17. joerevs300 - Aug 5, 2013 at 5:59 PM

    The only thing that will satisfy Craig is if:

    * A-Rod is not suspended at all. You said: “None of this means A-Rod didn’t do anything wrong”. So what exactly DID he do wrong Craig? Get handed a boatload of money and take it? Take performance enhancing drugs and never get caught? Act like an arrogant, rich multi-millionaire?

    How is any of this wrong? Were any of the players who took greenies back in the day wrong too?

    *All the other so-called “cheaters” (Barry Bonds, etc) get into the HOF because hey, there are plenty of other cheaters in there, so let’s just let them all in.

    Might as well just put an (*) beside almost everyone in the HOF then. There’s no way to prove they didn’t take anything and for most of them there’s no way to prove that they did.

    Baseball allows people to continue to cheat. Because the “integrity of the game” is compromised every single solitary game and it has nothing to do with people juicing with steroids, HGH or any of the other 3-5 drugs that we don’t know about. Or are you telling me clubs aren’t using video or other means to steal signals, be it pitches or signs from the dugout, ala “Spygate”?

    Baseball has never been clean, and never will again. So all the words wasted on A-Rod mean nothing. There will be another one, and another one, and another one. Until baseball suspends them for life, it will never stop. The same for all the other major professional sports.

  18. wheels579 - Aug 5, 2013 at 6:23 PM

    The length of the suspension should depend on the evidence, which we haven’t seen, so to me it is impossible to fairly judge the merit of 211 games. To my knowledge, it is not clear how they chose 65 for Braun, who also never officially failed a test and was likewise a first-time offender. The players union approved that suspension, must know what evidence the league has on Alex by now and who knows what they advised him to do? So unless/until any of that is revealed in the appeal process, how can anyone argue what is or isn’t fair?

    • tedwmoore - Aug 5, 2013 at 6:53 PM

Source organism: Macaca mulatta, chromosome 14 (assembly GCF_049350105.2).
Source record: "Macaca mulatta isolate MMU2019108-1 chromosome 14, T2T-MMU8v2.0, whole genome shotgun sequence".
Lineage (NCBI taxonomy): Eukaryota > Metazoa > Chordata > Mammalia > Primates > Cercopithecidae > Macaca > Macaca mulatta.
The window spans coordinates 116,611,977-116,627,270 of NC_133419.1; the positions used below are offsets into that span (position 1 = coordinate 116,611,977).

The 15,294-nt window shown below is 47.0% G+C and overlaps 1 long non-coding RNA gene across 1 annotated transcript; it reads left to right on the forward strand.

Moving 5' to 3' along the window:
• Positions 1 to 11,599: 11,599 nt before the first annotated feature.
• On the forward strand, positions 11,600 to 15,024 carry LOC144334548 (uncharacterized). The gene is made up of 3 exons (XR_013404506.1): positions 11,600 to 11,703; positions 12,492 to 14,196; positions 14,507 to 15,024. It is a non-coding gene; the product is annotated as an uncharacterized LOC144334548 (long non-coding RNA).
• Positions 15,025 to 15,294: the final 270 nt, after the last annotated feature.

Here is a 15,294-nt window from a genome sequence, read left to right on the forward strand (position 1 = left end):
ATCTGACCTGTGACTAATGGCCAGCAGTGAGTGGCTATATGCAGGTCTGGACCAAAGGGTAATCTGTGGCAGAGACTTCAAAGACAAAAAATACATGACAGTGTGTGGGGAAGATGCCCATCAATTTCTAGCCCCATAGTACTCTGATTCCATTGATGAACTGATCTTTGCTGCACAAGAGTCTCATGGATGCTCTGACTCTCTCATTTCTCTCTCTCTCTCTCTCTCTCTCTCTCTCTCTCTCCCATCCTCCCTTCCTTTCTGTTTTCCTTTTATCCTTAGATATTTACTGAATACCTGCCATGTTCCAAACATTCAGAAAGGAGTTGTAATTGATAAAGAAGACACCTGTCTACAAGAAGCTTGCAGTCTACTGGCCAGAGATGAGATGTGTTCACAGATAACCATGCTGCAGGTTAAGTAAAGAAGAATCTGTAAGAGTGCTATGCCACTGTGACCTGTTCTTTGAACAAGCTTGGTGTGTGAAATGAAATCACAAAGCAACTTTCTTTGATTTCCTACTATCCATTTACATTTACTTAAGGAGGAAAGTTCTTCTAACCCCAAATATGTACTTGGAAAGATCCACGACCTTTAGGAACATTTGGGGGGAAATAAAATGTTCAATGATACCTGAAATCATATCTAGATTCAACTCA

This is true, insofar as it goes: we do not have access to the evidence and so are unable to judge the severity on its merits. But Craig is correct, whatever the merits of this suspension, the duration is arbitrary: 211 games is tethered to the calendar, not A-Rod’s alleged infractions.

  19. thetooloftools - Aug 5, 2013 at 6:37 PM

    Yea… because we all want A-Rod to hang around and continue to taint the game. HE IS A CHEATER. I don’t want him in the game. How can you justify this headline? Defending the indefensible. They need to null and void contracts when PED use is confirmed. I don’t want him anywhere near the Hall Of Fame either as ALL his records are tainted.
    Total P.O.S.

  20. scubagolfjim - Aug 5, 2013 at 8:22 PM

    Yes. I agree: Alex Rodriguez‘s 211-game suspension is crazy

    It’s Crazy Because He Should be BANNED For Life.

  21. scubagolfjim - Aug 5, 2013 at 8:25 PM

    Hey Craig… did you also defend Latrell Sprewell because it was his first time choking his coach?

    • moogro - Aug 5, 2013 at 9:19 PM

      Addressing things directly to Craig, all capitals, boldface type, exclamations points….yawn

  22. albertmn - Aug 5, 2013 at 9:08 PM

    I wonder if Selig knows his penalty may eventually be reduced, so he went big. If it ends up cut in half, he would still get over 100 games. Classic negotiation, start high, and you can come down from there. We may never know, but I would guess he was either offered less, or that Selig would have gone less if he negotiated, but I would bet ARod refused to negotiate, trying to call his bluff.

  23. joerevs300 - Aug 5, 2013 at 10:17 PM

    Now I know why I don’t usually comment on this part of the site.

    – Agree with Craig’s take that 211 is too excessive, or that Selig overreached=like
    – Argue that A-Rod got what he deserved and this is the only way a message can be sent to the rest of the cheaters out there=dislike

    That’s fine. Jayson Stark’s piece up on ESPN.com is why even though I don’t necessarily like the Evil Empire of sports, they do have (nearly) the best writers on every single sport locked up.

  24. kgsmith - Aug 5, 2013 at 11:16 PM

    I don’t understand why this jerk had not been banned from the game. Pete Rose , shoeless Joe Jackson.. Both banned for breaking the rules of the game. This is now Alex Rodriguez’s 2nd time getting caught cheating and he gets to speak his suspension.. Not right.

  25. aldante66 - Aug 5, 2013 at 11:38 PM

    I hope for the sake of everybody, once he files his appeal, he gets a quick hearing from and arbitor and this thing is settled. He deserves to sit out a long time. Unlike the others he obstructed the investigation, admitted to using previously, is caught red handed using and tried to recruit others to use. Those are the accusations. 50 games?

    The only reason he wasn’t banned for life is the commish didn’t want to drag baseball into the courts. If A rod goes that direction as some suggested, he may end up missing all of 214 and some of 215.